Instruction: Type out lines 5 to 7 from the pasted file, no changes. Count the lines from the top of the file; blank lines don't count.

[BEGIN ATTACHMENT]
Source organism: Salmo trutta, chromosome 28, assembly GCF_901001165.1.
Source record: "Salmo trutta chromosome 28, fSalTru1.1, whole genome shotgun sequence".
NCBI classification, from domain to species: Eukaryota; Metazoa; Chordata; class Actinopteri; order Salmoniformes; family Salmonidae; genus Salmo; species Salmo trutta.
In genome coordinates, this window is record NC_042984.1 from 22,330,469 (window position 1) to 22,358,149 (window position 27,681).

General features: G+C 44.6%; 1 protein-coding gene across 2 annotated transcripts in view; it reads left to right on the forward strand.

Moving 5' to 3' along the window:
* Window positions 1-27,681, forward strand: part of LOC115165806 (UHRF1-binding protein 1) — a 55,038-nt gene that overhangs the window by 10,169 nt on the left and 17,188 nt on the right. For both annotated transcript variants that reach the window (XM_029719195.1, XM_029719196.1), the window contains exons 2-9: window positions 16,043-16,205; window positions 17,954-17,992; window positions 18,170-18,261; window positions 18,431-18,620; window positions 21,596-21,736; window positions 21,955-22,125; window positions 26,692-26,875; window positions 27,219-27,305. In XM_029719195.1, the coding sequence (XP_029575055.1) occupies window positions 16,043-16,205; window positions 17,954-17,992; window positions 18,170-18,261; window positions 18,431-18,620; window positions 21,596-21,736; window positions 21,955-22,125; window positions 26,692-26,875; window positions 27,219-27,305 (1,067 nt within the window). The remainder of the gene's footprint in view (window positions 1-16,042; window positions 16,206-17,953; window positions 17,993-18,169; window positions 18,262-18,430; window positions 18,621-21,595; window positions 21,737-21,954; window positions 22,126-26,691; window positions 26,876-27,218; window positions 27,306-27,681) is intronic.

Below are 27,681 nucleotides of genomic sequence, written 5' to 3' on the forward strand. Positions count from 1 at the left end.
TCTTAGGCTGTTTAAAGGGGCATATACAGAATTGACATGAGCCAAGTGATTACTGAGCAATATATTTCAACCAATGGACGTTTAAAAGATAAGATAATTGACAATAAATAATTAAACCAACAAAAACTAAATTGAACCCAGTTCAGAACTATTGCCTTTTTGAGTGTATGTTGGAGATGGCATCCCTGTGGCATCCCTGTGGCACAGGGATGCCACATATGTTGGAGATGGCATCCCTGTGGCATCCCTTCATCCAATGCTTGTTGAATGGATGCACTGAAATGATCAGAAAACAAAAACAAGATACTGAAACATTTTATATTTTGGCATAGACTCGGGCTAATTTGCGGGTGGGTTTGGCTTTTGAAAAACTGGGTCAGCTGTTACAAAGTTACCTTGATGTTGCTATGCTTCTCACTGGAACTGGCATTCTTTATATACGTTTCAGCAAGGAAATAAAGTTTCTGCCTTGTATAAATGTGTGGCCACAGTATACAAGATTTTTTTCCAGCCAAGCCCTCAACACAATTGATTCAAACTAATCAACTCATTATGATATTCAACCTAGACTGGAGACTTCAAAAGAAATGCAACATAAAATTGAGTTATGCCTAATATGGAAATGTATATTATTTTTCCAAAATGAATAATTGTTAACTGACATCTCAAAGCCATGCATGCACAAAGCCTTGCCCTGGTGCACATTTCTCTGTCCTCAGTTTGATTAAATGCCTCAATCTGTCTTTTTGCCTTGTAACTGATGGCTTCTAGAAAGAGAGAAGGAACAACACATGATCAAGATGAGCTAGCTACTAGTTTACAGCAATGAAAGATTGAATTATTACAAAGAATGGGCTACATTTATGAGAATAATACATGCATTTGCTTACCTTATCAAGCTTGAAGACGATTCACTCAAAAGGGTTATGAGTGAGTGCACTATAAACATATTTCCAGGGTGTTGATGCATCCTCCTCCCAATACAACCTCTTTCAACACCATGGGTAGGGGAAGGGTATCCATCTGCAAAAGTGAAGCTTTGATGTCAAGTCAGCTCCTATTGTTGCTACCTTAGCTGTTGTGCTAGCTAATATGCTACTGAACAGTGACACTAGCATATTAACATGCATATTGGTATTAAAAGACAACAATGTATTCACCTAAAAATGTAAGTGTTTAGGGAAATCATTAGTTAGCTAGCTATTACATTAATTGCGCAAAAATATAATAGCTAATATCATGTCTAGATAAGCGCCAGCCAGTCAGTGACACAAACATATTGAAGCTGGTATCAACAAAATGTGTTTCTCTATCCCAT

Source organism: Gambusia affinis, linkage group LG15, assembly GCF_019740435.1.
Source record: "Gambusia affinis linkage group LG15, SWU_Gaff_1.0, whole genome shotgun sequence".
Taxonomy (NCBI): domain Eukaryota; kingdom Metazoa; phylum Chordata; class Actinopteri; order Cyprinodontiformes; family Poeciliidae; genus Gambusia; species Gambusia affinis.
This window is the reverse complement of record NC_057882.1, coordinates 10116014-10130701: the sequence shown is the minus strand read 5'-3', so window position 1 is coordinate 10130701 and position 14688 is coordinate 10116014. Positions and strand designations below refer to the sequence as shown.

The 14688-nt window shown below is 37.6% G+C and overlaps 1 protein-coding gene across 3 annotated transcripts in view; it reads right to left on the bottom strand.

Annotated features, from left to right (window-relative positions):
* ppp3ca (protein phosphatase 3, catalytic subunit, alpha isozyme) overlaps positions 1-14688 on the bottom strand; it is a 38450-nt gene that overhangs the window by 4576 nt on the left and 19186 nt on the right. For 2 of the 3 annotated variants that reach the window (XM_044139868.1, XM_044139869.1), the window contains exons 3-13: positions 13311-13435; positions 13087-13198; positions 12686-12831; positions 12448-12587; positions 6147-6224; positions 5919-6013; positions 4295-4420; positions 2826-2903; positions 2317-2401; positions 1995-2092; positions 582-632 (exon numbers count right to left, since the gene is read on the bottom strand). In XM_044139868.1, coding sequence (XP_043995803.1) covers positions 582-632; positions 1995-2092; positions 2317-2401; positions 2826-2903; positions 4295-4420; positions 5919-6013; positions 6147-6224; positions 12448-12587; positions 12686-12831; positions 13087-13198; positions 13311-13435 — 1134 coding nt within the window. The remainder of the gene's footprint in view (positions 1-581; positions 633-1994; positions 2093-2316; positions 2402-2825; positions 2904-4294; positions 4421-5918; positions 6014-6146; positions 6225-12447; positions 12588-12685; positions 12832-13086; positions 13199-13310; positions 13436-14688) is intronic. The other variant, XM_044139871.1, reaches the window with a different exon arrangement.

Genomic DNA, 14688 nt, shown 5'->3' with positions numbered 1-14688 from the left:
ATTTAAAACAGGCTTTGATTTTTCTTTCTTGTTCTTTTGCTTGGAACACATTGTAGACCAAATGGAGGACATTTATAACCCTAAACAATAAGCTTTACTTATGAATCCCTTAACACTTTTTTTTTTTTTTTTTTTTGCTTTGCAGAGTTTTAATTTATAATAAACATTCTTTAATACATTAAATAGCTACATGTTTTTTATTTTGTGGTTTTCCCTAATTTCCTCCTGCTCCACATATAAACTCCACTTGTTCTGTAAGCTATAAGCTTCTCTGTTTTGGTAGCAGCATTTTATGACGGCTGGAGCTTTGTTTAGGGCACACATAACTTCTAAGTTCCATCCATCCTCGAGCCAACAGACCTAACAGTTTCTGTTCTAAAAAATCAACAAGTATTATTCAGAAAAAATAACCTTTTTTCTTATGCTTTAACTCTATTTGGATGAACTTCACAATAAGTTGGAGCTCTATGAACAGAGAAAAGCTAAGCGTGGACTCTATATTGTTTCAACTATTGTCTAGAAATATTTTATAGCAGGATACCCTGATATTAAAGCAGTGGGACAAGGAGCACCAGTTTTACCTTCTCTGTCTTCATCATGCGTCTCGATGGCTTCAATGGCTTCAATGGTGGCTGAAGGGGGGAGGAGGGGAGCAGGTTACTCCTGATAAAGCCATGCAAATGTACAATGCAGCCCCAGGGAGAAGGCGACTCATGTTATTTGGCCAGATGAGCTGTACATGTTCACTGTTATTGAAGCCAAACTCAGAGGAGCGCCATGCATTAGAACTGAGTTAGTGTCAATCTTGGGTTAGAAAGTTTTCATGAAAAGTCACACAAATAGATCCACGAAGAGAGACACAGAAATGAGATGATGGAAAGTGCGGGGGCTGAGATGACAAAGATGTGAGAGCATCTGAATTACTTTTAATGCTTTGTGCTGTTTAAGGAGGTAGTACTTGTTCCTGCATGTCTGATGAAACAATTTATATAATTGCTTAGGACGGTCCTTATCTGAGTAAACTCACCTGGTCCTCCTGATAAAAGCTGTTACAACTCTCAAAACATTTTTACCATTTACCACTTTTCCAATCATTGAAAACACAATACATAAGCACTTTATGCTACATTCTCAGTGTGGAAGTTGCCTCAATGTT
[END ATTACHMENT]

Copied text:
General features: G+C 44.6%; 1 protein-coding gene across 2 annotated transcripts in view; it reads left to right on the forward strand.

Moving 5' to 3' along the window:
* Window positions 1-27,681, forward strand: part of LOC115165806 (UHRF1-binding protein 1) — a 55,038-nt gene that overhangs the window by 10,169 nt on the left and 17,188 nt on the right. For both annotated transcript variants that reach the window (XM_029719195.1, XM_029719196.1), the window contains exons 2-9: window positions 16,043-16,205; window positions 17,954-17,992; window positions 18,170-18,261; window positions 18,431-18,620; window positions 21,596-21,736; window positions 21,955-22,125; window positions 26,692-26,875; window positions 27,219-27,305. In XM_029719195.1, the coding sequence (XP_029575055.1) occupies window positions 16,043-16,205; window positions 17,954-17,992; window positions 18,170-18,261; window positions 18,431-18,620; window positions 21,596-21,736; window positions 21,955-22,125; window positions 26,692-26,875; window positions 27,219-27,305 (1,067 nt within the window). The remainder of the gene's footprint in view (window positions 1-16,042; window positions 16,206-17,953; window positions 17,993-18,169; window positions 18,262-18,430; window positions 18,621-21,595; window positions 21,737-21,954; window positions 22,126-26,691; window positions 26,876-27,218; window positions 27,306-27,681) is intronic.